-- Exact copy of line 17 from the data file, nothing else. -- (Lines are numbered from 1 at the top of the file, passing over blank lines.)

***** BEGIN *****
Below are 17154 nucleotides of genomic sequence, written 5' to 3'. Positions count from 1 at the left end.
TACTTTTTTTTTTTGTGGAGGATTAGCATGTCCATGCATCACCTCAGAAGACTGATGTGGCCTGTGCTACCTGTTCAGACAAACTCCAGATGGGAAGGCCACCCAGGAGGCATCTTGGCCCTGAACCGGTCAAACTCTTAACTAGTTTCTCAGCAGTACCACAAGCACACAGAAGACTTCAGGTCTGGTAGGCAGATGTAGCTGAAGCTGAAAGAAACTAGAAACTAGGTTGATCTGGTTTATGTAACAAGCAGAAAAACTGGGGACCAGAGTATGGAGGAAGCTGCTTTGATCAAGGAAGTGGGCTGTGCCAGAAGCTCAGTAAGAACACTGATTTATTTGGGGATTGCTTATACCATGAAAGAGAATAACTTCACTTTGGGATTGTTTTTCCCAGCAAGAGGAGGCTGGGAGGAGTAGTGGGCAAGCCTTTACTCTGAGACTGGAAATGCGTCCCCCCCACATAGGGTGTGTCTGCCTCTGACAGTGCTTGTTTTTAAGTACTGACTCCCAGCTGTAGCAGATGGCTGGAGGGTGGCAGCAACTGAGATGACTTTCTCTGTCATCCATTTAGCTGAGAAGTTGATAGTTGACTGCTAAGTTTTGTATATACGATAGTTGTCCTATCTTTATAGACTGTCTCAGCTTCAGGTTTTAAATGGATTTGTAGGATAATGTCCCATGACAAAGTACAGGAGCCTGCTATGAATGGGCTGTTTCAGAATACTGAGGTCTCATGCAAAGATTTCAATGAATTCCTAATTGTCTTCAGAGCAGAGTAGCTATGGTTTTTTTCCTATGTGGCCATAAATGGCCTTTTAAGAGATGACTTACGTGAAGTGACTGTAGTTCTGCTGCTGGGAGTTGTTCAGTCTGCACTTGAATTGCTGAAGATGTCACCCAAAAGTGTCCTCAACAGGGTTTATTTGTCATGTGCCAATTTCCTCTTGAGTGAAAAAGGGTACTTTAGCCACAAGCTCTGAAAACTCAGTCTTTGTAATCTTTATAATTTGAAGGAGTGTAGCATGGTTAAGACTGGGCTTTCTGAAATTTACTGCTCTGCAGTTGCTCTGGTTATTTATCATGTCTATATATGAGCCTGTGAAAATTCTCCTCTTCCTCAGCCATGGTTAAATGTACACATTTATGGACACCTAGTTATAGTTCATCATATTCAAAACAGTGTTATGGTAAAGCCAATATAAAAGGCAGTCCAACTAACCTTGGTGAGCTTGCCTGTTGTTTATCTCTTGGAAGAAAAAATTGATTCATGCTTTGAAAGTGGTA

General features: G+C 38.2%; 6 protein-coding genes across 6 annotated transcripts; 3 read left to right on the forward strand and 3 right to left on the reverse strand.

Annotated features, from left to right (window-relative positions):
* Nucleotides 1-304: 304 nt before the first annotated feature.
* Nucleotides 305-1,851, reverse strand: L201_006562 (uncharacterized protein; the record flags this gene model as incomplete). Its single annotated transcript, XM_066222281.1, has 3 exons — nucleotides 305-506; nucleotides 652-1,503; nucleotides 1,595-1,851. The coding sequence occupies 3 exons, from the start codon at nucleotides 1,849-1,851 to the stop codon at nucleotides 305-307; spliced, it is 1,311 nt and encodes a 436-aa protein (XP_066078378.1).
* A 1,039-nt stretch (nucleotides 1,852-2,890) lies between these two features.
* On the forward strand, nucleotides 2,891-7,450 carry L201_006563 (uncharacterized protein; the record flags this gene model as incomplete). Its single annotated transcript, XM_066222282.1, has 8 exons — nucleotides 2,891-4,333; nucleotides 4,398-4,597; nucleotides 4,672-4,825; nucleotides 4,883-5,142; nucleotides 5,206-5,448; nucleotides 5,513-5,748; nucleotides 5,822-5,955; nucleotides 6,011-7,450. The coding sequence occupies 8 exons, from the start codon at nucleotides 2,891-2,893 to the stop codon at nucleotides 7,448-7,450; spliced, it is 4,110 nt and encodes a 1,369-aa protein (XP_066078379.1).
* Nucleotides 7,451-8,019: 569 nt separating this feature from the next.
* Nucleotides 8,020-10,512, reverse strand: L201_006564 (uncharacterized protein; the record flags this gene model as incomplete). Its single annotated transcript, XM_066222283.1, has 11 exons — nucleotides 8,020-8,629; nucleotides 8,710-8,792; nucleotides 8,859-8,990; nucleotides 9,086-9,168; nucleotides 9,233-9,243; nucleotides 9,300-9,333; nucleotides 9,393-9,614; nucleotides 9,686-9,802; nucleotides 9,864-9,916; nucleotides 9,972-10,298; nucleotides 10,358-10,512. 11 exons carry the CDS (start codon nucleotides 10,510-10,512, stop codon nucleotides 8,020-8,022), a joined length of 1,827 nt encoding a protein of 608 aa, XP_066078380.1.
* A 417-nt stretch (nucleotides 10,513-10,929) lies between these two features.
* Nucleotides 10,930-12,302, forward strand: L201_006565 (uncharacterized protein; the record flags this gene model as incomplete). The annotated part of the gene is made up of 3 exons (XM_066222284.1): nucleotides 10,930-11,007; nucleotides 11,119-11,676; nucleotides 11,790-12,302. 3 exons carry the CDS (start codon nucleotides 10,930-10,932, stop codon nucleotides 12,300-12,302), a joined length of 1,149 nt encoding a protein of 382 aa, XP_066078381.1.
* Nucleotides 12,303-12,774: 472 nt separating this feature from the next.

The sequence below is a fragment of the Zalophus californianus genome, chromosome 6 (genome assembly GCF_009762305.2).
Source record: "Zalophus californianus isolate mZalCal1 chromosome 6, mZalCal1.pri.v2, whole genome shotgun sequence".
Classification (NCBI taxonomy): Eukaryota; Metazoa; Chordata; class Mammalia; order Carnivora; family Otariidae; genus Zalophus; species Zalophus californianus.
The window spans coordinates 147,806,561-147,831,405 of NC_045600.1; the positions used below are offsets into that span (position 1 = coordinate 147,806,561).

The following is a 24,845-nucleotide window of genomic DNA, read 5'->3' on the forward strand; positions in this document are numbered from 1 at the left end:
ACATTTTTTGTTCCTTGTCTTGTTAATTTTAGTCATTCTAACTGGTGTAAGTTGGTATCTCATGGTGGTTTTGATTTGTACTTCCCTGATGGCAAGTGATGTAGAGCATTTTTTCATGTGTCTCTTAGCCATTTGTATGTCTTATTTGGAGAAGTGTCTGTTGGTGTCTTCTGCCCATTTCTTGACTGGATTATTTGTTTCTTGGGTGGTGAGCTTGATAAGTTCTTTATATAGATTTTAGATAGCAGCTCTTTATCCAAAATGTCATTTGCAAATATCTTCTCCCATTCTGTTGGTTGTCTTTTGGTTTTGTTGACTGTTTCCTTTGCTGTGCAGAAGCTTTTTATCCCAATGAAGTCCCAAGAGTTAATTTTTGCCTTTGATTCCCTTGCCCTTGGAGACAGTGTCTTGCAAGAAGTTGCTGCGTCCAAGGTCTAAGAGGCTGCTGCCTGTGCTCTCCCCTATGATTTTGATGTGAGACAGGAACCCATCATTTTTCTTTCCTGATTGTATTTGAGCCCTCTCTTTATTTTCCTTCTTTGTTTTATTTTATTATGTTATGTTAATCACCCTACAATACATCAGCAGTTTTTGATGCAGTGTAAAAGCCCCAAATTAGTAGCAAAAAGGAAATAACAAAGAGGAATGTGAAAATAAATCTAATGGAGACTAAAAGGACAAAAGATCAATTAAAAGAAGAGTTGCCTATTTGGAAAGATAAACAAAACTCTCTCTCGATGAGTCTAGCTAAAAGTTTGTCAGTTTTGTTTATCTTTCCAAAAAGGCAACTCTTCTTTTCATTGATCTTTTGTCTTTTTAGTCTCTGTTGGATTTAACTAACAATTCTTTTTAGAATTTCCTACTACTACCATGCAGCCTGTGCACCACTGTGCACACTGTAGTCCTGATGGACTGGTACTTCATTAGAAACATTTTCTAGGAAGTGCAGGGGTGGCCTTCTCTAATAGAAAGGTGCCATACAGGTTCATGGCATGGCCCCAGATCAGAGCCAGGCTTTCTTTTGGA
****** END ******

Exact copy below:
The window spans coordinates 147,806,561-147,831,405 of NC_045600.1; the positions used below are offsets into that span (position 1 = coordinate 147,806,561).